8. Since Tyrion is a favourite in the show, I don't think his release would be considered a mistake. And plural, right?
  9. Sleeping with Cersei would be a mistake to avoid. You can't pull anti-Targaryen propaganda but behave like one. Jaime would have to decide that Cersei's "dynasty" mustn't include him. Only a new suitor can cover up past "mistakes".
  10. I'd never complain about too many hidden Targaryens in that story. Ancestry isn't something to be proud of. It doesn't come along as insurance for special skill or as reassuring love story. Babys are born from rape als well as from random sexual encounters or from the ambition of arranged marriages. I think that's what we'll find mirrored in the offspring of the last Targaryen king. I buy into the theory that Aerys II had dearly loved Joanna Lannister, so the most notorious Lannisters, the twins, would be his children. As well as glorious Rhaegar and Daenerys, who were born from rape. For Jon nothing changes really, if he'd come from a sexual encounter with Ashara. Since he only despised the arranged marriage with his sister, Aerys would've probably been a whole lot nicer towards women of his own choice. So, yes, I prefer A+A=J over R+L=J, even if there is a lack of evidence at this point.
  11. Loved that this episode's initial plan was crushed at the end. Without the Greyjoy fleet Tyrion has to think over his setting and so does the audience. This is how a serie's final should feel like - full of possibilities. Loved that Daenerys developed a concept for loyalty. She won't punish someone like a Kingslayer, but she won't just pardon him either. The comparison to Aerys or Robert were important, I think. Loved that Nymeria singled Arya out. Arya likely has more to do than just take the way back home, if she wants to become 'someone' again. Lady Stoneheart shows presence in Arya's and Sansa's actions, it seems. I would be fine with that. Loved Theon's Reek as a contrasting concept of resilience next to Arya's. I feel he did the right thing without nessesarily doing a self-less thing. A bit more grey than the show dared to be some time ago. Loved that there is a weapon against dragons. Didn't love that dragon weapon, though. Crossbows have a short reach, so a dragon could easily burn it.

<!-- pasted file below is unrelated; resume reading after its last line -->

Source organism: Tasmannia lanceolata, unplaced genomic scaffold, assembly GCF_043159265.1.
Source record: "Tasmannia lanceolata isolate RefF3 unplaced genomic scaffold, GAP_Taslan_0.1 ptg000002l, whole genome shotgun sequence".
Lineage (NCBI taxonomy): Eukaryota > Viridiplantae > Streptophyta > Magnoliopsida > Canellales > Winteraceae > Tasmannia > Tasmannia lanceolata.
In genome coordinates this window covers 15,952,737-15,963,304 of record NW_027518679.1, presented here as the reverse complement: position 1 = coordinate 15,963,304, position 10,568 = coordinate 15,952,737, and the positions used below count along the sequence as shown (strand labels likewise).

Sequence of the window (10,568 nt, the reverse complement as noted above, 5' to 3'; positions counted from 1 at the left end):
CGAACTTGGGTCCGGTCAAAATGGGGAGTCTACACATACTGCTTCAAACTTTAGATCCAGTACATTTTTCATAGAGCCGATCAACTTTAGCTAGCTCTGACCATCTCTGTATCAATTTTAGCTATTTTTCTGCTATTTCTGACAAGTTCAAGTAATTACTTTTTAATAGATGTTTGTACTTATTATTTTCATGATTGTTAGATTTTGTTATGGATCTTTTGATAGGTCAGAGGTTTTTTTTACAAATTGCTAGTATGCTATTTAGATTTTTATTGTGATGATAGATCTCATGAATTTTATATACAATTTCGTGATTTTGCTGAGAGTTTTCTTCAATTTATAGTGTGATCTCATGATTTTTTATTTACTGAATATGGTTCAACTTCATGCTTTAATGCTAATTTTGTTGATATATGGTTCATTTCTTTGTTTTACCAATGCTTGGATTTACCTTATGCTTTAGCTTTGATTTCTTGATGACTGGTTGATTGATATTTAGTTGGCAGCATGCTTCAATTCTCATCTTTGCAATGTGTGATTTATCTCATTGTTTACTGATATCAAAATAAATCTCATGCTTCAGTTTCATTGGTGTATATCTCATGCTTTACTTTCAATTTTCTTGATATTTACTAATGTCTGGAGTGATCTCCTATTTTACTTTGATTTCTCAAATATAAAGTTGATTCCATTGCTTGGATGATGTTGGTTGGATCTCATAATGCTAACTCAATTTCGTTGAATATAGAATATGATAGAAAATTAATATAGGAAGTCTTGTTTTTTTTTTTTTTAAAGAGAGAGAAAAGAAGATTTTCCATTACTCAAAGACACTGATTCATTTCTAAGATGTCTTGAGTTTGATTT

12. This. And it foreshadowes that Jaime leaves Cersei for Brienne, who is the last we see before it cuts to the Lannister camp.
  13. Thanks again for sharing your view. Your scenario for Jaime would indeed make him become a joke, a rather bitter one. And it's utterly possible. We trapped in his head with that vision of Goldenhand, whereas on the outside all Jaime does is ineffective to say the least. A disappointment both for Cersei and Brienne: the first betrayed, the second unsupported. I can see that, it's there. Since my own idea for the endgame puts Jaime in a rather unexpected setting, I would need to answer with lengthy post, provided you are interested in another approach. My scenario holds both aspects of Jaime doing the wrong thing believing it to be good and Jaime doing good things by being selfish.
  14. Thanks for your effort. This is how I understood your earlier posts about this topic. I share your view mostly, only that I think GRRM may let Jaime's self-invention succeed.